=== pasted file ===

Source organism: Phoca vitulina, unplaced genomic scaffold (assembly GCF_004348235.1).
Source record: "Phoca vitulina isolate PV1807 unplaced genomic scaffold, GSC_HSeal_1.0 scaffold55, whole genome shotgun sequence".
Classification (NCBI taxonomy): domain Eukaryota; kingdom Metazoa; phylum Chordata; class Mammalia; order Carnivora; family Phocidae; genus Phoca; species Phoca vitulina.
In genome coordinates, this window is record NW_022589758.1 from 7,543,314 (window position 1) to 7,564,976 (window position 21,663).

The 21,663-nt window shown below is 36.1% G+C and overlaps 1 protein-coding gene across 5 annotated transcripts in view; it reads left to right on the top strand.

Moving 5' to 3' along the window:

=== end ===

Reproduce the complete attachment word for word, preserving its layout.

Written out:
Source organism: Phoca vitulina, unplaced genomic scaffold (assembly GCF_004348235.1).
Source record: "Phoca vitulina isolate PV1807 unplaced genomic scaffold, GSC_HSeal_1.0 scaffold55, whole genome shotgun sequence".
Classification (NCBI taxonomy): domain Eukaryota; kingdom Metazoa; phylum Chordata; class Mammalia; order Carnivora; family Phocidae; genus Phoca; species Phoca vitulina.
In genome coordinates, this window is record NW_022589758.1 from 7,543,314 (window position 1) to 7,564,976 (window position 21,663).

The 21,663-nt window shown below is 36.1% G+C and overlaps 1 protein-coding gene across 5 annotated transcripts in view; it reads left to right on the top strand.

Moving 5' to 3' along the window: